James, “And talk to each other, and to hear what the other hears, and, according to Janah, they have begun to feel what the other feels.”
Susan, “Holy smokes.”
James, “Well put.”
He reassures Susan and Chris, “Janah is very grounded, very, well...mature. She is not prone either to little girl fantasies, certainly not some sort of huge practical joke. She would think it something between silly and cruel.”
Chris, “Daphne likes to play, but this wouldn’t be her style, and it would involve both of them. As you said, Janah wouldn’t play along anyway. Plus, it’s been going on for well over a year. I think we’re just behind and they can do what they say they can do. We don’t understand it, but that’s our problem, not theirs.”
Susan, “How did it come up on your side?”
James, “Janah started talking about this a year ago. Although she said she had been experimenting with it over a year before that. I watched and listened. While I didn’t understand how she knew what she knew, I didn’t find anything that smelled delusional. It was limited to this one thing, not voices in her head, a specific voice, human, not God or some imaginary entity. And there was no paranoia, no loss of memory, she always knew who she was, and where she was. There was none of the discontinuity that accompanies delusion. Janah knows much of what I know, she’s a bit of a brain. She questioned it herself, just like I would do if she had been a patient. I never figured out what it was. I knew what it wasn’t; she is neither delusional nor neurotic.”
Susan, “So it’s not a mental illness.”
James, “People are too quick to call things mental illness. Being different is, to some therapists, mental illness. It annoys the crap out of me, they’re just trying to find a way to get their patients covered by insurance.”
Chris, “Man, you got that right. It seems like everyone who doesn’t fit some description of normal needs therapy and pills. That’s bullshit.”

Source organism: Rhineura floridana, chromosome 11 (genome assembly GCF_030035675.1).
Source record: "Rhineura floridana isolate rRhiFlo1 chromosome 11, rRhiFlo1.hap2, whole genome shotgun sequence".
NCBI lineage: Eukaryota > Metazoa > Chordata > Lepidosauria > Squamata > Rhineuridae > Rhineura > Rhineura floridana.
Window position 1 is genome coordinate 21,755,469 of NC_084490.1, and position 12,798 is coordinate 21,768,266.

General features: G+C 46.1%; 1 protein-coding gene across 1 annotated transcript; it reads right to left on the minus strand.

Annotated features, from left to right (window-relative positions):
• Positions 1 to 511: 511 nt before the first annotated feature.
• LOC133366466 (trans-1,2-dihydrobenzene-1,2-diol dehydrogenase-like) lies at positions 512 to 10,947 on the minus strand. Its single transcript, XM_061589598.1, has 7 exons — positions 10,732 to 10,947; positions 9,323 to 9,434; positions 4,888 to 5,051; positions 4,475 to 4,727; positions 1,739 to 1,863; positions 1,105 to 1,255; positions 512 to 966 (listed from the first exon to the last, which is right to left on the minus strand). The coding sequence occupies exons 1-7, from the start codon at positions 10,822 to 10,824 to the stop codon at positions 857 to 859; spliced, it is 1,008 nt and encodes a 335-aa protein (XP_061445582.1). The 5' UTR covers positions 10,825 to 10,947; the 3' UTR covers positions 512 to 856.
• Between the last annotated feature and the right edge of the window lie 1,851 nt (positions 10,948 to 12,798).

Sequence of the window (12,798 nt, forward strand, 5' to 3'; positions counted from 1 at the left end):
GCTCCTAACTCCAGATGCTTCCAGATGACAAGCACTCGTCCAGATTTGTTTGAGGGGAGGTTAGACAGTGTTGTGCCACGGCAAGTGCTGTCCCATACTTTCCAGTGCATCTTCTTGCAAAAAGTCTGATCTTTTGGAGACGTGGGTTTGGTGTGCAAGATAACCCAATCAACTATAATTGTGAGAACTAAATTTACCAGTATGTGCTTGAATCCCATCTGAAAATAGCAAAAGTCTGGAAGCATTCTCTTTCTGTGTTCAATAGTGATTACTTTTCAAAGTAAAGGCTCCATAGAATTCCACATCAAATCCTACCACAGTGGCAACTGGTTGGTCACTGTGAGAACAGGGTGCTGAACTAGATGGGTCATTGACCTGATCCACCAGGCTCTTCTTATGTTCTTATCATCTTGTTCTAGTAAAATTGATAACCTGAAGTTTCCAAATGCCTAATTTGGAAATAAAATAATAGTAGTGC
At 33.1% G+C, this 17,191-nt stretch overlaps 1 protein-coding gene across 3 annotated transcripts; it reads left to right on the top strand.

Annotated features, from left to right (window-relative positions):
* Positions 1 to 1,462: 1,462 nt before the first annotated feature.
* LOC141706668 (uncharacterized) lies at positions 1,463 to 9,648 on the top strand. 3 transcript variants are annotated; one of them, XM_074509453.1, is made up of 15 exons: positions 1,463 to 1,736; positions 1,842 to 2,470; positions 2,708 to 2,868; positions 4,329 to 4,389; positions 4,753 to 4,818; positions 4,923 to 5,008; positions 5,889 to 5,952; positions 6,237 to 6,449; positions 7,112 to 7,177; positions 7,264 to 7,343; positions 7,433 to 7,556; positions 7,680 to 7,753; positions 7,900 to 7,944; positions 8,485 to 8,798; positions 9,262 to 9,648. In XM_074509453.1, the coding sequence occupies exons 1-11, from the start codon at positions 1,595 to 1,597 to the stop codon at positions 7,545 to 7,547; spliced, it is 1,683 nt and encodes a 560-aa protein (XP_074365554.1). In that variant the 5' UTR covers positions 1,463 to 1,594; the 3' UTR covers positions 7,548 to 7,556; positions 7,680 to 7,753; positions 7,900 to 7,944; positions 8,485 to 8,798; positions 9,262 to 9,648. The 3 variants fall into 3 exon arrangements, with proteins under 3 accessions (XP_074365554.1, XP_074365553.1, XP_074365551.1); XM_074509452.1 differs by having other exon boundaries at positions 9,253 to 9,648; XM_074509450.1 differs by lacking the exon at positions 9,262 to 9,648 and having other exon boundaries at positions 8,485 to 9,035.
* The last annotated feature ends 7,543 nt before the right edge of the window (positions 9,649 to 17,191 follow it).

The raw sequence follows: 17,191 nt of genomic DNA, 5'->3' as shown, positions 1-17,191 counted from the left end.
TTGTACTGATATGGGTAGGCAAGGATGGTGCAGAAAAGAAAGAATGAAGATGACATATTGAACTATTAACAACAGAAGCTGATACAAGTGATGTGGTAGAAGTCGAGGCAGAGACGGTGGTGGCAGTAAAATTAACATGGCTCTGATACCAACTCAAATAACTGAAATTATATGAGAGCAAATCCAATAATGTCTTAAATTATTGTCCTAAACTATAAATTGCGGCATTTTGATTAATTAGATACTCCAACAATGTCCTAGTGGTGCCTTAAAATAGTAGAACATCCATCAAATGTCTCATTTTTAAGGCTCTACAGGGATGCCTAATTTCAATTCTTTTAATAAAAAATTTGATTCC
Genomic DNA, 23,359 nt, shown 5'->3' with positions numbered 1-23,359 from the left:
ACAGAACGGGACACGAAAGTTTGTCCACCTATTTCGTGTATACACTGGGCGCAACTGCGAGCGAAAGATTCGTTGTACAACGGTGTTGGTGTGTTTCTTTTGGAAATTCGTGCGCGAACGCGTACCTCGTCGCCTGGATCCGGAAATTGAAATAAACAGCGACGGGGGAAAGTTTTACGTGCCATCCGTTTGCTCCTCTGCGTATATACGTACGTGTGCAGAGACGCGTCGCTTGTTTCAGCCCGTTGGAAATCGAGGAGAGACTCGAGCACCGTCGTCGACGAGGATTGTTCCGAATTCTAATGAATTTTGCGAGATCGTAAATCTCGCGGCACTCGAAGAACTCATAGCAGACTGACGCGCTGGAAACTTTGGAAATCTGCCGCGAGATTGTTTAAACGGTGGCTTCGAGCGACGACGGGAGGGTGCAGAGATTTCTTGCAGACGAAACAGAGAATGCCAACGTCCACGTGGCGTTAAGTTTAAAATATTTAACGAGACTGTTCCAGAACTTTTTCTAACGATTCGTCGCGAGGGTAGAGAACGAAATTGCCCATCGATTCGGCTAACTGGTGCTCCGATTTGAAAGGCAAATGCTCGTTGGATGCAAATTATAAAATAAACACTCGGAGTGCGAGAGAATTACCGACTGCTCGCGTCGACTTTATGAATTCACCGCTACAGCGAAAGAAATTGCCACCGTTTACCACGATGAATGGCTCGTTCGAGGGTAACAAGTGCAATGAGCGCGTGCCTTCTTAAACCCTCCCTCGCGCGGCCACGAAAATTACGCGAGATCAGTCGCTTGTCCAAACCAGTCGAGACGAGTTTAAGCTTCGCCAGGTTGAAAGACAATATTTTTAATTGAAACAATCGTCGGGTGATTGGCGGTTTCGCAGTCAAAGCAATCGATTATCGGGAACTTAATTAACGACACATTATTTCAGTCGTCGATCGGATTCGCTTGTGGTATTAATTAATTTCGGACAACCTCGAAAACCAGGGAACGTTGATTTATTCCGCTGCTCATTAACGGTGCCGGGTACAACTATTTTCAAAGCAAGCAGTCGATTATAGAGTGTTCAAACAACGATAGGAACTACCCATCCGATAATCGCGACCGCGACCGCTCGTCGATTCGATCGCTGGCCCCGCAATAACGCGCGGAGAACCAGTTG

Susan, “Chris tends to be direct.”
James laughs, “Then she’s one of my favorite people. It is bullshit. Frankly, it’s the abnormal people who do stuff, create, find unique ways to solve problems, look at the world without the constraints of the past, or their culture, or their religion. Sometimes people get labeled because they make society nervous, insecure. They don’t like rules and they don’t blindly follow them.”
Susan, “That would be Chris. Daphne’s a cross, she does it her way, but people like her, even the uptight ones. I think it’s because she’s young, they cut her some slack.”
James, “Or it’s because people see someone they wish they were brave enough to be.”
Chris, “Yeah, that’s what it is. I couldn’t put the words to it. People don’t just like Daphne, they want to be Daphne, they just don’t have the guts.”
Kara, “Janah doesn’t like convention. I don’t know how they found each other, but Daphne sounds like exactly the kind of person Janah would look for.”
Susan is perplexed, “I’ve never heard of anything like this. We don’t do any religious or spiritual stuff. As close as we get is our martial arts training, internal energy, focus, body awareness. It’s not religious or spiritual in any way.”
James, “However they know what they know, they didn’t make it up.”
Chris says, almost to herself, “Ms. Alva, she knew.”
Kara, “Ms. Alva?”
Susan, “She was a dear, dear friend, not a relation, much more than that, a true grandmother to Daphne, a mentor to me. She told Daphne that her visions were real, and beautiful, and to trust them. She passed away, but she never leaves Daphne’s heart, or mine.”
James, “She sounds like a remarkable woman.”
Susan, “You have no idea how much she helped us. One day, I’ll tell you the whole incredible story if you’re interested.”
James, “I’m fascinated already. She clearly understood things we didn’t.”
Susan, “Oh yes. Many things.”

Chapter Twenty Three I

Choice implies confusion, not clarity.
When you see something very clearly,
there is no choice, there is only action.
                                            J. Krishnamurti

We come in holding hands, not as if we were afraid the other would disappear, rather laughing quietly, looking at each other. Janah sits at the table and I began boiling water for tea.
“She drinks green tea, Sis, as I said.”
Susan, “Daphne insisted I buy half a dozen green tea assortments yesterday. She said we would need lots of green tea. I just put it in the basket and didn’t bother to ask.”
Kara, “Janah drinks it by the gallon.”
Chris, “That explains it then.”
Susan, “Explains what?”
Chris, “I have no idea, it seemed like something to say.”
The parents laugh nervously, James, “It’s important to us that you’re willing to explore this. Please understand, we’re in the dark too.”